Sunday, January 04, 2009

X-Force #7-10

"Old Ghosts"
Writers: Craig Kyle & Christopher Yost
Artist: Mike Choi
Colourist: Sonia Oback
Letterer: Cory Petit
Editor: John Barber

Since I'm only doing full reviews at the end of each arc, it makes more sense to look at the whole story. So let's kick off 2009 with "Old Ghosts", the second X-Force arc.

It's a definite improvement on the first six issues, which took themselves far, far too seriously, and ended up being unintentionally funny. Partly, that's because Clayton Crain is replaced on art by Mike Choi and Sonia Oback. Their work is perhaps a little too pretty for this sort of story, but it's got more energy and less oppressive atmospherics. And partly, it's because the writers have tinkered with the tone: bringing Domino and Elixir into the cast gives them some characters who are neither grim nor tortured.

There are some welcome signs of long-term planning here. Although notionally written as a four-issue arc, these stories spend a lot of their time building up subplots for future use: reinstating an assortment of revived villains as expandable bad guys for future stories, and setting up Archangel and Wolfsbane's latest round of mental health problems.

All for the best. But does "Old Ghosts" hang together as a story in its own right? Well, not really.

The main plot has the team trying to recover a Legacy Virus sample which has fallen into the wrong hands. In itself, this is a classic example of the left hand not knowing what the right hand is doing. The plot of Secret Invasion: X-Men - published simultaneously - hinged on the fact that the X-Men already have a cure for the Legacy Virus, and aren't too worried about releasing it any more. In X-Force, the very same thing is portrayed as a threat of extinction. You can't have it both ways - and no matter how lax your attitude to continuity, there shouldn't be such an inconsistency between two stories coming out at the same time.

Moreover, it turns out that the bad guys already have other samples of the Virus anyway. So the whole thing is a wild goose chase, and doesn't seem to have added anything - save for a random fight against expendable Marauder clones, and a faintly silly (though quite well paced) climax with X-23 diving into molten steel.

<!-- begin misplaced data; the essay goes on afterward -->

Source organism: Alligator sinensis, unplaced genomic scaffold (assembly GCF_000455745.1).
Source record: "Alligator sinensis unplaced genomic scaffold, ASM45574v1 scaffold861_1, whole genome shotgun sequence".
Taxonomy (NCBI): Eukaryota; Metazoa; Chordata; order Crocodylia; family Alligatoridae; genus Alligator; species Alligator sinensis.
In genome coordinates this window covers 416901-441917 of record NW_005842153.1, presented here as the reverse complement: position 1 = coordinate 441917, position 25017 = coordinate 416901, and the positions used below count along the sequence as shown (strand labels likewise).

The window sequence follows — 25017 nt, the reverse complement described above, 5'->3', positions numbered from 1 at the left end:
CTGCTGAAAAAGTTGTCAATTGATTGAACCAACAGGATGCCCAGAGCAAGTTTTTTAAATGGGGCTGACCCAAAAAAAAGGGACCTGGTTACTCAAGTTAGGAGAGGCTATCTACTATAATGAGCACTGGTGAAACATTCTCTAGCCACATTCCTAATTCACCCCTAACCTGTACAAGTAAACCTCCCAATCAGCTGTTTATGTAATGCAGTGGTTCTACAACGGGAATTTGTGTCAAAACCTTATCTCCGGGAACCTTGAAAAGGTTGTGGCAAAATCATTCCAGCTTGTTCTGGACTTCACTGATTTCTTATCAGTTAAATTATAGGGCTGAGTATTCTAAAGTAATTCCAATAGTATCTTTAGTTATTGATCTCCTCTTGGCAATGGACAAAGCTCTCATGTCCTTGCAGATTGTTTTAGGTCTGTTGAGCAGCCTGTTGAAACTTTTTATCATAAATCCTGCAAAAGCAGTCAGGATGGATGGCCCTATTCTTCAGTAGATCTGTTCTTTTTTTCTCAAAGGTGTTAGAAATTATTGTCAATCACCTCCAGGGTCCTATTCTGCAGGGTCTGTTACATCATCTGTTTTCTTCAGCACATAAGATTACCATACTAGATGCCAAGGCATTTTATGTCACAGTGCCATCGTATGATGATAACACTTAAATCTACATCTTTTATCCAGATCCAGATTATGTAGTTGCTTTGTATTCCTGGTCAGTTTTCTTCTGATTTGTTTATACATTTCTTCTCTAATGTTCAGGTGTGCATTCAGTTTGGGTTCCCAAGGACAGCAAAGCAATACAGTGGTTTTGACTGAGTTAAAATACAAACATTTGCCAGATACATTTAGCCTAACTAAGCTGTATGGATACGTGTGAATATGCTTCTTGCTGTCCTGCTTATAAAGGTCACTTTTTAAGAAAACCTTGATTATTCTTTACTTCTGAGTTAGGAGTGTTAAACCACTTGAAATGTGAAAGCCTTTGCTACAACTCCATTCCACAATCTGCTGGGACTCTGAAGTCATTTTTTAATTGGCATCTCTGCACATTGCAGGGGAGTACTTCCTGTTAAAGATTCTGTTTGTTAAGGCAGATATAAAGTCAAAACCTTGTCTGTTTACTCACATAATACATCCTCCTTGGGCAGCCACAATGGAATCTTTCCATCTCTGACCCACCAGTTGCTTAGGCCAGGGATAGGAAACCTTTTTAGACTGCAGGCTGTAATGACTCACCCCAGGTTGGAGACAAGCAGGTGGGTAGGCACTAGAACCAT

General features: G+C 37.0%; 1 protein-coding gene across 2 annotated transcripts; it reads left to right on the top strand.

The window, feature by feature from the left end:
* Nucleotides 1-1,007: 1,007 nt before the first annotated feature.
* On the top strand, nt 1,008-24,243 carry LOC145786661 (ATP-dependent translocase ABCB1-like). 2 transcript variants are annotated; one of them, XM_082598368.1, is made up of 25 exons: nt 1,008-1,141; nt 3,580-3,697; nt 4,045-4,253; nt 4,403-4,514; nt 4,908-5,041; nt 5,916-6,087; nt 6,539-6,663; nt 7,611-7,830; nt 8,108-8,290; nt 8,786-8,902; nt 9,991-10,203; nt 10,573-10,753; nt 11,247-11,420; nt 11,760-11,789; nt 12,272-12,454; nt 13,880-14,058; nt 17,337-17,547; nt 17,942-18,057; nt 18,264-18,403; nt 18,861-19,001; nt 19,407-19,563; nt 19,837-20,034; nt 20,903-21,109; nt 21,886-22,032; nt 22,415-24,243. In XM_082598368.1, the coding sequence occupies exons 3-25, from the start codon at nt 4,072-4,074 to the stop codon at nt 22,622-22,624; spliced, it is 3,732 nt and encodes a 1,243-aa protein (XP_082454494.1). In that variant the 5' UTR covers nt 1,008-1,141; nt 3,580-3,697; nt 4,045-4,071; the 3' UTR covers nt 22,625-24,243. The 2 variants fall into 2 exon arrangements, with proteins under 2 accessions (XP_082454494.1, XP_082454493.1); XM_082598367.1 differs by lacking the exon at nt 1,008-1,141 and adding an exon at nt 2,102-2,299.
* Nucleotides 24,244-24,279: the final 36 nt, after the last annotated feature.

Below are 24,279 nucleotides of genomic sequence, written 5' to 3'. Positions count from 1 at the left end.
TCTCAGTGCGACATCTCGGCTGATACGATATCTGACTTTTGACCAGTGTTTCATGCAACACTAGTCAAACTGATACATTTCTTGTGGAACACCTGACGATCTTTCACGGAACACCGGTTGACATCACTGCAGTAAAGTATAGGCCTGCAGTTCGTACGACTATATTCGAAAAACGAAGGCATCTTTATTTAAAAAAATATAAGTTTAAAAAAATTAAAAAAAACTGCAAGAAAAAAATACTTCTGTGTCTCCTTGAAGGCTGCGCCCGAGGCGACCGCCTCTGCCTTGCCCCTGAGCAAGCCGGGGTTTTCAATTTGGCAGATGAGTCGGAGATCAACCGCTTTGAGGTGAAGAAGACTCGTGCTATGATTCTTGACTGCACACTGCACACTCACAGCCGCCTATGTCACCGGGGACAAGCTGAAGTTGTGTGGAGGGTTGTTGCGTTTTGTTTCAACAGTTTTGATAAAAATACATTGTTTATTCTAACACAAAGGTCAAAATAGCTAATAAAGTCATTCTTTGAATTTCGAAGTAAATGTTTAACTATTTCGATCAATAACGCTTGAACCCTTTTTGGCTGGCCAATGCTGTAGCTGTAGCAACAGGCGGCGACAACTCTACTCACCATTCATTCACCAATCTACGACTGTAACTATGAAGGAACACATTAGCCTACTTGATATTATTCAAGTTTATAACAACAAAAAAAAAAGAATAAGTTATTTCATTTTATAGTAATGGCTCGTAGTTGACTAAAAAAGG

Alongside this, there's an apparently unrelated B-story with Warpath going home and fighting a giant magical demon bear. This is a homage to an old New Mutants story from the mid-1980s, but how many readers will understand that, I'm not so sure. And this part of the story is a real mess. It's a seemingly pointless fight, resolved by a random guest star: the Ghost Rider, who literally just happens to be passing, and whom the plot awkwardly casts in a grindingly inappropriate "wise old sage" role.

Mind you, it's worth noting that after struggling with the big bear in earlier issues, Choi and Oback do a much better job with it in issue #10. They haven't tried to emulate Bill Sienkiewicz's design from the original story - more of an abstract shape than a physical creature - but they've given it a hazier quality and put more emphasis on the colouring.

There are some interesting elements in these four issues, and some ideas with potential for the long term. X-Force has certainly shaken off the worst excesses of its opening story. But "Old Ghosts" is still too scattered and unfocussed to be a satisfying four-issue story in its own right.

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